Stir in the ground ginger and 1/2 cup (100g) of the brown sugar, stirring constantly as this mix cooks for a few minutes. Take off the heat and topple the chopped rhubarb on top of this carmelised goodness making sure it’s somewhat evenly distributed.

In a medium bowl mix together the flour, baking powder, baking soda, and salt.

In another bowl use an electric mixer fitted with a wire whisk to beat together the remaining brown sugar with the buttermilk, sour cream, eggs, oil, and vanilla extract, then stir in the candied ginger. Beat in the flour mix, on low speed, until thoroughly combined.

Pour the cake mix on top of the frying pan ingredients, and smooth out the surface.

Pop the frying pan into the oven and bake for approximately 30 minutes. It’s ready when the cake is golden brown and feels springy when you touch the center. Cool for 10 minutes.

Now for the exhilarating part! Run a knife around the edge of the cake. Place a big plate, or dish on top, making sure it covers the entire pan well. Now quickly flip the pan over. Et voila, your cake is upside down, and the glimmering rhubarb and brown sugar glaze is on show. Delicious served warm with ice cream or if left to cool, with a dollop of whipped cream.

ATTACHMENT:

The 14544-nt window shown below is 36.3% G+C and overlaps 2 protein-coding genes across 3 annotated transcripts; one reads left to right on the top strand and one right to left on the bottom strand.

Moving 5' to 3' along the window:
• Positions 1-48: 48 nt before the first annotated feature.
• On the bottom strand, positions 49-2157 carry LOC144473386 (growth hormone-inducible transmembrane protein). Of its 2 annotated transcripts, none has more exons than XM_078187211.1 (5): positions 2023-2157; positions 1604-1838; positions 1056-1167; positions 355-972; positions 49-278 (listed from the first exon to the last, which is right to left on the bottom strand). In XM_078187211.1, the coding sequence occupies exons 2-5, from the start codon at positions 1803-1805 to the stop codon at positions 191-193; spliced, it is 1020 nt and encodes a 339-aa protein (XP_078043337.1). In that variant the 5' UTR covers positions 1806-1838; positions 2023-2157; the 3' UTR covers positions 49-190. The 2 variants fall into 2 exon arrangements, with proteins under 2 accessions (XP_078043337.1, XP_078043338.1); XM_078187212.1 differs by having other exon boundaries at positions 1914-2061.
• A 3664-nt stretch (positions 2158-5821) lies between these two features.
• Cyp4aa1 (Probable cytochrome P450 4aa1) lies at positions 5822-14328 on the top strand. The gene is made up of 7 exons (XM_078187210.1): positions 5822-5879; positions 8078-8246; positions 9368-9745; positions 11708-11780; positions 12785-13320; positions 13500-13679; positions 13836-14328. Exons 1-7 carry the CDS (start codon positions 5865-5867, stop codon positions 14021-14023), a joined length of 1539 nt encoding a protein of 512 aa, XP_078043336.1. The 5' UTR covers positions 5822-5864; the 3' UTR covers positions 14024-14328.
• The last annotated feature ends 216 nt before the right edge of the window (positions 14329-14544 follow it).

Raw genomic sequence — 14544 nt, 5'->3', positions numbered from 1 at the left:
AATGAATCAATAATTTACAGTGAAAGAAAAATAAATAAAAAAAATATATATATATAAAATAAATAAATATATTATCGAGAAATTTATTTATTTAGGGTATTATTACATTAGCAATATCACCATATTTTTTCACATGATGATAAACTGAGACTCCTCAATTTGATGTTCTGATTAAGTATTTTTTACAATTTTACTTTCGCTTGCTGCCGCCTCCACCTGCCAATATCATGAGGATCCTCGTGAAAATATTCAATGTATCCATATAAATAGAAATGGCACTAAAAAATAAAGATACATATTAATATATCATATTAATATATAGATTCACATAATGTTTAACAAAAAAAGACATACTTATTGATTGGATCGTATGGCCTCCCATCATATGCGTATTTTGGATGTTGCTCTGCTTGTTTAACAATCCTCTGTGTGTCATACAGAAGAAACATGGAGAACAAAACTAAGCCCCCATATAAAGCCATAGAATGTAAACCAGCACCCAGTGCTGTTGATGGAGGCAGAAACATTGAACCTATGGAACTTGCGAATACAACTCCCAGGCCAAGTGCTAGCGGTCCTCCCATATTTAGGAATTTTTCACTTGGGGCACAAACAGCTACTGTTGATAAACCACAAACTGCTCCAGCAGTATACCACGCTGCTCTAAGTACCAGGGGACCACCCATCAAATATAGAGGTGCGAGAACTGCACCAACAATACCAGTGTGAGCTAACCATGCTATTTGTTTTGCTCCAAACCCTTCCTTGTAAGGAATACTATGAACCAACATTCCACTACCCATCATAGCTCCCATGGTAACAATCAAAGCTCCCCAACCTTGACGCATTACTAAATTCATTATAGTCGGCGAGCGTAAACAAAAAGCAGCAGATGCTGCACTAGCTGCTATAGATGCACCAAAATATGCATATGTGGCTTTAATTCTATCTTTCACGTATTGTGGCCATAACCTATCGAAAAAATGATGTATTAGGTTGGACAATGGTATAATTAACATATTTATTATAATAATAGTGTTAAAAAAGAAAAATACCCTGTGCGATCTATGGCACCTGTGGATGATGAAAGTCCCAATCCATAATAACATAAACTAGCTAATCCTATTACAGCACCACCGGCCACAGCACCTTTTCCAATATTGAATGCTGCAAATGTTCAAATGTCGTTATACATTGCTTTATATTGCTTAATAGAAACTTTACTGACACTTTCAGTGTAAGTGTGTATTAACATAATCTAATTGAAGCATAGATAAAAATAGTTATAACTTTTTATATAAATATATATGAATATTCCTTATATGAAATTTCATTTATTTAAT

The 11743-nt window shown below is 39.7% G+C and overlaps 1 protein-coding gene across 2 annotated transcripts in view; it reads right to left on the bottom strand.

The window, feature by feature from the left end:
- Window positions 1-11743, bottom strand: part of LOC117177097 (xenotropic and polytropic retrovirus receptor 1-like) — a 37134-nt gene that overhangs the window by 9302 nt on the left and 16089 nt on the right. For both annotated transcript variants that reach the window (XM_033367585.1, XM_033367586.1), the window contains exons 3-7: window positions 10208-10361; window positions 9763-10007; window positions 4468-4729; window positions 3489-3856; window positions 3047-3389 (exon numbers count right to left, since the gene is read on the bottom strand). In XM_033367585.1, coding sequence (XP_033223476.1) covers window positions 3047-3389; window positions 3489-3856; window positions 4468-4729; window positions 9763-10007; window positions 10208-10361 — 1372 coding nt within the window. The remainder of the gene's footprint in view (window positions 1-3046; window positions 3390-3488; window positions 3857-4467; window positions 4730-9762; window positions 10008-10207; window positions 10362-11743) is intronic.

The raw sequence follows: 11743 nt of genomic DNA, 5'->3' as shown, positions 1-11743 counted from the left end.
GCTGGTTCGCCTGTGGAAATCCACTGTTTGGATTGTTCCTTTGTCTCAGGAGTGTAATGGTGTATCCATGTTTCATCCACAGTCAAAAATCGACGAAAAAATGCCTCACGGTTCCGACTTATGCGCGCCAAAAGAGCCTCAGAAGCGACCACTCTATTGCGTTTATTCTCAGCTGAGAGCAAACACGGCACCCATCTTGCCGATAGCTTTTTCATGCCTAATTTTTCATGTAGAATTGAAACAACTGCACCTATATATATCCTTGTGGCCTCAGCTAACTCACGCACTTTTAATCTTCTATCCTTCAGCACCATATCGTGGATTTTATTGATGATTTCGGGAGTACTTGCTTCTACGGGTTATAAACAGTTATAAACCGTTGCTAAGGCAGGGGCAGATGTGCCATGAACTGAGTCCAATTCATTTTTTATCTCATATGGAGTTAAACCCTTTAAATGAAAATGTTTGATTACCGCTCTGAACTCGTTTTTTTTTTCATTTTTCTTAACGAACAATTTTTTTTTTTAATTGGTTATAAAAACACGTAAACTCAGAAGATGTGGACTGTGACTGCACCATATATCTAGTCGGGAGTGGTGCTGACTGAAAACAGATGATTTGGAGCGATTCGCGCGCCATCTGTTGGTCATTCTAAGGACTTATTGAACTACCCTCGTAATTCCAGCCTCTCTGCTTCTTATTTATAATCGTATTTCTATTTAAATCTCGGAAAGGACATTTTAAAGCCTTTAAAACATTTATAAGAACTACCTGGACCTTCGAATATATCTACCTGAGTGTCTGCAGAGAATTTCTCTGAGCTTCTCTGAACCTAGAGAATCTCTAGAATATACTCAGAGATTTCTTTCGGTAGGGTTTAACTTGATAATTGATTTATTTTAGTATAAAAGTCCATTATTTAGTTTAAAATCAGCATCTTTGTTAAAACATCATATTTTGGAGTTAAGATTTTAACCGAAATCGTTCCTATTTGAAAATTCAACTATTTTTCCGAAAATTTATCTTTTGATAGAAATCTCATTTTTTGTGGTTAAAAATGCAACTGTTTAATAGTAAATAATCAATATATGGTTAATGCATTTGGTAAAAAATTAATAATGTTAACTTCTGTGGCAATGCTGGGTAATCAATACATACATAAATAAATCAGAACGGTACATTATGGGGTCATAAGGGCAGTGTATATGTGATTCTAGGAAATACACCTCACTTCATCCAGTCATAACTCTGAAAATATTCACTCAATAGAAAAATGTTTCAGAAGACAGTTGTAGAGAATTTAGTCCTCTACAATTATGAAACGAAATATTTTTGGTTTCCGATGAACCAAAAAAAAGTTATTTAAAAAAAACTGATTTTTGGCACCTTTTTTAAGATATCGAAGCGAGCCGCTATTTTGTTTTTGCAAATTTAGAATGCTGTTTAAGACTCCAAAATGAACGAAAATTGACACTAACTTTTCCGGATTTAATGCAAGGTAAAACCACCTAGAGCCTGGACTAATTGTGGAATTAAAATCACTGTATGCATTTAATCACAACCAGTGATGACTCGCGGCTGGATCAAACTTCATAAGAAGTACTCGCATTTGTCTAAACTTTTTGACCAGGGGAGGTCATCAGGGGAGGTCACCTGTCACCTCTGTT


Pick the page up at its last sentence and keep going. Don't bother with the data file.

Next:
Love your Leftovers: The stickiness of this cake keeps it from drying out. Place in an air tight container or under a cake dome and enjoy it for a few days.


  1. "Topsy-turvy name and nostalgic appeal"... you are so right... I have the fondest memories of my mum's Pineapple Upside Down Cake which was always an emergency dessert option - and a total treat for me... I baked a few myself at school too but have totally forgotten what to do...

    This is my first visit to your blog (arrived via a convoluted route - Marches TV's Paper.li Daily via Twitter - but you have inspired me!! If the urge stays with me til the weekend and I do end up baking one, I shall tweet you a photo! :)

  2. sounds delicious, I am going to try it with fructose instead of sugar, what do you think of using wholemeal flour instead of plain?
    I know you will say give the diet a rest, but honestly I need to give it a healthier cloak to be able to polish it off ;-)

  3. Claire - So glad you found the blog and feel inspired by the topsy-turvy recipe. Give it a go this weekend and send me a photo!

    Anonymous - I'm all for tweaking a recipe to make it a few notches less naughty, as long as it's still tasty! You might want to try doing half plain flour, half wholemeal, and see how that goes. I wouldn't want it to be too dense, it's actually a lighter cake than it looks. Please let me know how it turns out...

  4. I bought rhubarb in our American market recently as well and fixed Timothy a rhubarb pie- which he loved! He was a newbie to rhubarb though, had never tried it-do you southern kids not get fed rhubarb down there? Must try your cake recipe next.